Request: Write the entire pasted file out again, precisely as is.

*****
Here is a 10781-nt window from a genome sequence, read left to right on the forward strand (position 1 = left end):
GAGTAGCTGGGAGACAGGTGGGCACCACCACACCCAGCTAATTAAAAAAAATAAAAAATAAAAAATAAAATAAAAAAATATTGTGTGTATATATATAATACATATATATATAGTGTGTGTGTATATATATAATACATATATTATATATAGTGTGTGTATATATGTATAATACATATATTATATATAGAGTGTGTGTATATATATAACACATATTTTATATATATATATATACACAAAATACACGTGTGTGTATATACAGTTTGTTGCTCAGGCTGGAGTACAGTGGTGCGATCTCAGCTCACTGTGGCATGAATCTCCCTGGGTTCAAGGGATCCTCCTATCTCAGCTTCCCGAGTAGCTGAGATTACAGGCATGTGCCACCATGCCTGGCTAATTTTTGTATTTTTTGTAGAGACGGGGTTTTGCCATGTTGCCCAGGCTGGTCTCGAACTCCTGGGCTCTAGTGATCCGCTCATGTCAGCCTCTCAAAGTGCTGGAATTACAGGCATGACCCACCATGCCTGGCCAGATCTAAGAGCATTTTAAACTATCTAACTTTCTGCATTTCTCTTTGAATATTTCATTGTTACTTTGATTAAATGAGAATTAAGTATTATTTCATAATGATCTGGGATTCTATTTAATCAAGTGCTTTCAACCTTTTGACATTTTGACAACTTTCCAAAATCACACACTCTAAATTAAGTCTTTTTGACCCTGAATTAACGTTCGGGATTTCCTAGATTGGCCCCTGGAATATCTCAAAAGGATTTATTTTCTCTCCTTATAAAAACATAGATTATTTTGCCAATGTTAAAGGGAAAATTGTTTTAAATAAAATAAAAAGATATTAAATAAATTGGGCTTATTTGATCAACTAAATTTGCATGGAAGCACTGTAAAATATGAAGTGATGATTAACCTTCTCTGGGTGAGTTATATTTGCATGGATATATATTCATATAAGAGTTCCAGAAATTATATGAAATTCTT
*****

Here is a 10781-nt window from a genome sequence, read left to right on the forward strand (position 1 = left end):
GAGTAGCTGGGAGACAGGTGGGCACCACCACACCCAGCTAATTAAAAAAAATAAAAAATAAAAAATAAAATAAAAAAATATTGTGTGTATATATATAATACATATATATATAGTGTGTGTGTATATATATAATACATATATTATATATAGTGTGTGTATATATGTATAATACATATATTATATATAGAGTGTGTGTATATATATAACACATATTTTATATATATATATATACACAAAATACACGTGTGTGTATATACAGTTTGTTGCTCAGGCTGGAGTACAGTGGTGCGATCTCAGCTCACTGTGGCATGAATCTCCCTGGGTTCAAGGGATCCTCCTATCTCAGCTTCCCGAGTAGCTGAGATTACAGGCATGTGCCACCATGCCTGGCTAATTTTTGTATTTTTTGTAGAGACGGGGTTTTGCCATGTTGCCCAGGCTGGTCTCGAACTCCTGGGCTCTAGTGATCCGCTCATGTCAGCCTCTCAAAGTGCTGGAATTACAGGCATGACCCACCATGCCTGGCCAGATCTAAGAGCATTTTAAACTATCTAACTTTCTGCATTTCTCTTTGAATATTTCATTGTTACTTTGATTAAATGAGAATTAAGTATTATTTCATAATGATCTGGGATTCTATTTAATCAAGTGCTTTCAACCTTTTGACATTTTGACAACTTTCCAAAATCACACACTCTAAATTAAGTCTTTTTGACCCTGAATTAACGTTCGGGATTTCCTAGATTGGCCCCTGGAATATCTCAAAAGGATTTATTTTCTCTCCTTATAAAAACATAGATTATTTTGCCAATGTTAAAGGGAAAATTGTTTTAAATAAAATAAAAAGATATTAAATAAATTGGGCTTATTTGATCAACTAAATTTGCATGGAAGCACTGTAAAATATGAAGTGATGATTAACCTTCTCTGGGTGAGTTATATTTGCATGGATATATATTCATATAAGAGTTCCAGAAATTATATGAAATTCTT